Can de­vel­op­ers avoid crunch and still re­lease on time?

PC GAMER (UK) - - CONTENTS - By Xalavier Nel­son Jr

I’m talk­ing to Jake Bir­kett of Grey Alien Games, de­vel­oper of Re­gency Soli­taire and up­com­ing card-based RPG Shad­ow­hand. “It oc­curred the day af­ter I had done some kind of crunch un­til 5 am,” he says. “I got up in the morn­ing and crawled un­der my desk to switch the plugs on, and my back went out. I’m just in my early 40s now.”

In a blog post from 2015, cre­ative di­rec­tor Clint Hock­ing said the 80-hour weeks he worked dur­ing the devel­op­ment of Splin­ter Cell: Chaos The­ory “gave me brain dam­age”. Whether or not crunch time is nec­es­sary to re­lease a game ‘on time’ is a peren­nial topic in game devel­op­ment cir­cles. The web con­nect­ing con­trac­tors, pub­lish­ers, plat­form hold­ers and de­vel­op­ers that de­ter­mines how re­lease dates are de­cided upon, and whether they ac­tu­ally get met, is ob­scured be­hind a cloud of non-dis­clo­sure agree­ments. When you throw the pos­si­bil­ity of com­mu­nity-en­rag­ing de­lays into this po­tent mix, it quickly be­comes ap­par­ent how de­vel­op­ing a sched­ule that al­lows you to make an ex­cel­lent game, while tak­ing care of your­self and launch­ing in a rea­son­able pe­riod of time, is far more com­pli­cated than it might ini­tially ap­pear.

Since re­lease dates are usually set far in ad­vance of a game’s com­ple­tion, de­vel­op­ers are al­ways try­ing to find more ef­fi­cient ways to ac­count for hur­dles that pop up along the way. In the case of Dream Daddy, di­rec­tor Tyler Hutchi­son de­vel­oped a com­piler that, no mat­ter what changes were made dur­ing the game’s dev cy­cle, would au­to­mat­i­cally plug all of the el­e­ments of the vis­ual novel in their proper places upon its com­ple­tion. How­ever, de­spite this tool, the team still worked 14-16 hour days lead­ing up to launch. “It was a team of all in­die de­vel­oper peo­ple so ev­ery­one was just like, ‘Nah, this is fine! We’ll just make some more cof­fee and keep go­ing!’” Hutchi­son says. “Ev­ery­one was re­ally gung-ho, and, of course, that com­pletely ex­hausted us.” Dream Daddy ended up be­ing de­layed by six days, but af­ter the re­sult­ing ex­haus­tion, the team still worked over­time. “All of us were so aware of it,” says Hutchi­son. “To be like, ‘Okay, we’re not gonna do this again!’ And then we’d send a build to QA at 4 am and just be like, ‘Fuck! We did it again!’

Tanya X Short, co­founder of Moon Hunters de­vel­oper Kit­fox Games, ex­plained the phe­nom­e­non of con­sis­tent over­work thusly: “Crunch­ing can feel amaz­ing. You feel more pro­duc­tive, even when you’re not!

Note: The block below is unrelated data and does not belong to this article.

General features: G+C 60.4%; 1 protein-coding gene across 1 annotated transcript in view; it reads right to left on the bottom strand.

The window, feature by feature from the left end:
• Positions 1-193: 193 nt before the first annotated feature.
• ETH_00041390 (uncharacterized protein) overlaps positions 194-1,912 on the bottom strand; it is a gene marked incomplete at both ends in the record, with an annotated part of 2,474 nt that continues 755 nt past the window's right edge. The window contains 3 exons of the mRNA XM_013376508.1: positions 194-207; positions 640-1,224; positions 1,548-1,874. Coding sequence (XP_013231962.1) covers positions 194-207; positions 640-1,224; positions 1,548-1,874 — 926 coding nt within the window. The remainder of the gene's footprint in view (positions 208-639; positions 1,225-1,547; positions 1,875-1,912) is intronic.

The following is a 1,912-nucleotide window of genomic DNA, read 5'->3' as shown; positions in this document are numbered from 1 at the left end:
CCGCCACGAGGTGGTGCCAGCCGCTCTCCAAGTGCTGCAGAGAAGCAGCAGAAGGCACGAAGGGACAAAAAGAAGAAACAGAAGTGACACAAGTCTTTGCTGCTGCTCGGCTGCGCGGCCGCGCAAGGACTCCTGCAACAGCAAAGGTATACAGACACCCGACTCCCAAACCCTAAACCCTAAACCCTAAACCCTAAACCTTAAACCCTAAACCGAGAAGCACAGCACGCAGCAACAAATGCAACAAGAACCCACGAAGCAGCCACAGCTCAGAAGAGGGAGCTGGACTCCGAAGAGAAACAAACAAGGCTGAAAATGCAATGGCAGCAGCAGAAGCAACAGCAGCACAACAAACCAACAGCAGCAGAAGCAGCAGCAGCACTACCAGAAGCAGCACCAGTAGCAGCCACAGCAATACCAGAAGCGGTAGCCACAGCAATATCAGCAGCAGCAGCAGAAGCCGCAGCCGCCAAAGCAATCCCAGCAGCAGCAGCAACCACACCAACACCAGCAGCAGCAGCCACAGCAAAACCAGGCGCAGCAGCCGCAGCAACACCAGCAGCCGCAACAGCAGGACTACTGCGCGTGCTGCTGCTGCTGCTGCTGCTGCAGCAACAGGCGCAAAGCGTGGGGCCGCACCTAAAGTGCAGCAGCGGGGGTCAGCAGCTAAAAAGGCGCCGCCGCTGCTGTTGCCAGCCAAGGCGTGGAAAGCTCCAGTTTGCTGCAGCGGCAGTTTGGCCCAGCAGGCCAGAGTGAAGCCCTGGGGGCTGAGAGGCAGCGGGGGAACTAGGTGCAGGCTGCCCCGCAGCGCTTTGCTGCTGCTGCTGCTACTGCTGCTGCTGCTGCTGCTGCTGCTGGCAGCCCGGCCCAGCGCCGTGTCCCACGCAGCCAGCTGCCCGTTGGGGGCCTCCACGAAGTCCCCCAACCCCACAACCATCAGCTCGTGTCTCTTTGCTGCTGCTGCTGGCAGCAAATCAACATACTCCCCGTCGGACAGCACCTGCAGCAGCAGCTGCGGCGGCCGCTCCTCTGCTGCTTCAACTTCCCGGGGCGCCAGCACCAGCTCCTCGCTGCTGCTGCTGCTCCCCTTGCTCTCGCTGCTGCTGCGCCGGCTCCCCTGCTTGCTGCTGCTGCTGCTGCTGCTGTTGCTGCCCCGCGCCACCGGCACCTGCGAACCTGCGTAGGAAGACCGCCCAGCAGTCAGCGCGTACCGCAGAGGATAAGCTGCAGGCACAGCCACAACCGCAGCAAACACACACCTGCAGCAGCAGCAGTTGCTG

“Ev­ery dev dreads dis­ap­point­ing their play­ers, but, hon­estly, if you have to choose be­tween dis­ap­point­ing them with a de­lay or dis­ap­point­ing them with a buggy sub-par game ex­pe­ri­ence, I’ll pick the de­lay ev­ery time.”

Re­gard­less of de­vel­oper size, it seems the con­ver­sa­tion of how to mit­i­gate crunch when it feels nec­es­sary reg­u­larly oc­cu­pies the in­dus­try. Bill Gard­ner, lead de­signer on BioShock, and co­founder of Per­cep­tion de­vel­oper The Deep End Games, re­calls Ir­ra­tional Games oc­ca­sion­ally forc­ing peo­ple to leave the build­ing so that they could get some much-needed rest. “The sad real­ity is ev­ery place I’ve ever been to, ev­ery project I’ve ever worked on, I’ve never spo­ken to any­one who knows how to avoid it,” he says. “In an ideal in­dus­try, that wouldn’t be a thing, but games are in­cred­i­bly com­plex. No amount of plan­ning, or fore­sight, or ar­cane rit­ual is go­ing to al­low de­vel­op­ers to an­tic­i­pate the in­creas­ing com­plex­ity of the things we make.”

Be­tween A rock and a hard place

As de­mor­al­is­ing as a de­lay can be for both de­vel­op­ers and their au­di­ences, that ex­tra time could mean yet an­other de­vel­oper won’t get burned out of the in­dus­try they love. In the case of BioShock In­fi­nite, ex­ec­u­tive VP of devel­op­ment Rod Fer­gus­son felt even a month-long de­lay could be the dif­fer­ence be­tween re­leas­ing a good ti­tle, or a great one. The risk of a de­lay isn’t triv­ial, ei­ther. “A de­lay can be com­pletely dev­as­tat­ing,” Paul Kil­duff-Tay­lor co­founder of Frozen Sy­napse de­vel­oper Mode 7 Games, tells me. “You can lose money you’ve al­ready com­mit­ted to ad­ver­tis­ing; you can lose a pro­mo­tional slot with a plat­form holder; you can get into cash­flow dif­fi­cul­ties be­cause you have to wait to re­lease the game: de­lays can po­ten­tially sink a com­pany if it isn’t healthy to be­gin with.”

Which again brings me to crunch: the labour prac­tice ev­ery­one be­moans, but few man­age to elim­i­nate. When a sched­ule looks in­ad­e­quate, and a mile­stone is loom­ing large, crunch of­ten seems like the only op­tion left.

“It can be very hard just to keep your nor­mal ev­ery­day life go­ing,” He­len Carmichael of Grey Alien Games says, “But to be pro­duc­tive, ef­fec­tive worker, you still need to eat, sleep and wash. All of those things are re­ally pos­i­tive and im­por­tant, and it’s easy to let them slide.”

“I’ve never spo­ken to any­one who knows how to avoid [crunch]”

ABOVE: Over a five-year dev cy­cle, BioShock In­fi­nite was de­layed two times pub­licly.

FAR RIGHT: DreamDaddy’s launch was pushed back by six days af­ter driv­ing its de­vel­op­ers to ex­haus­tion.

RIGHT: ThisIs ThePo­lice was de­layed by a week be­cause the pub­lisher for­got to press a but­ton.

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